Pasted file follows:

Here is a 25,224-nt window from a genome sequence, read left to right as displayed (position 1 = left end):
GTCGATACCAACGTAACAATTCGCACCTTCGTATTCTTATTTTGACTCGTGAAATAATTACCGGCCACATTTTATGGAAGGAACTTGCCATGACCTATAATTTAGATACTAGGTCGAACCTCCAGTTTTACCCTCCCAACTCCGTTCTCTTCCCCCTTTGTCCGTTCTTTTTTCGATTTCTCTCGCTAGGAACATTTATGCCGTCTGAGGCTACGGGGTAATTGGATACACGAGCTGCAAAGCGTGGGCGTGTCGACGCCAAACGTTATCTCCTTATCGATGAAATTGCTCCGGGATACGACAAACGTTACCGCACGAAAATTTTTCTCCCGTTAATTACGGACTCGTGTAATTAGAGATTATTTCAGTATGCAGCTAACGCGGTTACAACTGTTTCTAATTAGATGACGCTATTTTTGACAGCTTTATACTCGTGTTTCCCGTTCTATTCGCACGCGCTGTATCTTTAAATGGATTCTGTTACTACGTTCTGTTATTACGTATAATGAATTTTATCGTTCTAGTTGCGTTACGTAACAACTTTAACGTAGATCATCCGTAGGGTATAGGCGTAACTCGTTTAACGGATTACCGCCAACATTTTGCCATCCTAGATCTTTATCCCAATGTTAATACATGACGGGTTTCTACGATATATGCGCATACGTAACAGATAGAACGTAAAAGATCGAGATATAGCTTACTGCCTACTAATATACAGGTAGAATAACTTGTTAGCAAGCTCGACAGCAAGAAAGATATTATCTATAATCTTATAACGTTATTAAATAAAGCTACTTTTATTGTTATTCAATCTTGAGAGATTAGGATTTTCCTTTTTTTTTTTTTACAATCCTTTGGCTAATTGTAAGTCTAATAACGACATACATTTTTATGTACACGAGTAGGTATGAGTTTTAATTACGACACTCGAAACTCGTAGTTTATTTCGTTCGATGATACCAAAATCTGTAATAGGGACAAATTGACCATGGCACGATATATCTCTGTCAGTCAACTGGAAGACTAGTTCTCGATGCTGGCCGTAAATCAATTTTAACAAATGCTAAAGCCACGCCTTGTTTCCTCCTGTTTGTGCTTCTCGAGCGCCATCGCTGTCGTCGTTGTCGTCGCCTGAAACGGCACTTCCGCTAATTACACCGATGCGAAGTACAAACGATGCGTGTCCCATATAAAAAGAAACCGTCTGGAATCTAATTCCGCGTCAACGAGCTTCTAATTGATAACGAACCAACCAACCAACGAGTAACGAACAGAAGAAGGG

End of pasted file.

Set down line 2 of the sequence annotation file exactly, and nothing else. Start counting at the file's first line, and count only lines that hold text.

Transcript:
GTCGATACCAACGTAACAATTCGCACCTTCGTATTCTTATTTTGACTCGTGAAATAATTACCGGCCACATTTTATGGAAGGAACTTGCCATGACCTATAATTTAGATACTAGGTCGAACCTCCAGTTTTACCCTCCCAACTCCGTTCTCTTCCCCCTTTGTCCGTTCTTTTTTCGATTTCTCTCGCTAGGAACATTTATGCCGTCTGAGGCTACGGGGTAATTGGATACACGAGCTGCAAAGCGTGGGCGTGTCGACGCCAAACGTTATCTCCTTATCGATGAAATTGCTCCGGGATACGACAAACGTTACCGCACGAAAATTTTTCTCCCGTTAATTACGGACTCGTGTAATTAGAGATTATTTCAGTATGCAGCTAACGCGGTTACAACTGTTTCTAATTAGATGACGCTATTTTTGACAGCTTTATACTCGTGTTTCCCGTTCTATTCGCACGCGCTGTATCTTTAAATGGATTCTGTTACTACGTTCTGTTATTACGTATAATGAATTTTATCGTTCTAGTTGCGTTACGTAACAACTTTAACGTAGATCATCCGTAGGGTATAGGCGTAACTCGTTTAACGGATTACCGCCAACATTTTGCCATCCTAGATCTTTATCCCAATGTTAATACATGACGGGTTTCTACGATATATGCGCATACGTAACAGATAGAACGTAAAAGATCGAGATATAGCTTACTGCCTACTAATATACAGGTAGAATAACTTGTTAGCAAGCTCGACAGCAAGAAAGATATTATCTATAATCTTATAACGTTATTAAATAAAGCTACTTTTATTGTTATTCAATCTTGAGAGATTAGGATTTTCCTTTTTTTTTTTTTACAATCCTTTGGCTAATTGTAAGTCTAATAACGACATACATTTTTATGTACACGAGTAGGTATGAGTTTTAATTACGACACTCGAAACTCGTAGTTTATTTCGTTCGATGATACCAAAATCTGTAATAGGGACAAATTGACCATGGCACGATATATCTCTGTCAGTCAACTGGAAGACTAGTTCTCGATGCTGGCCGTAAATCAATTTTAACAAATGCTAAAGCCACGCCTTGTTTCCTCCTGTTTGTGCTTCTCGAGCGCCATCGCTGTCGTCGTTGTCGTCGCCTGAAACGGCACTTCCGCTAATTACACCGATGCGAAGTACAAACGATGCGTGTCCCATATAAAAAGAAACCGTCTGGAATCTAATTCCGCGTCAACGAGCTTCTAATTGATAACGAACCAACCAACCAACGAGTAACGAACAGAAGAAGGG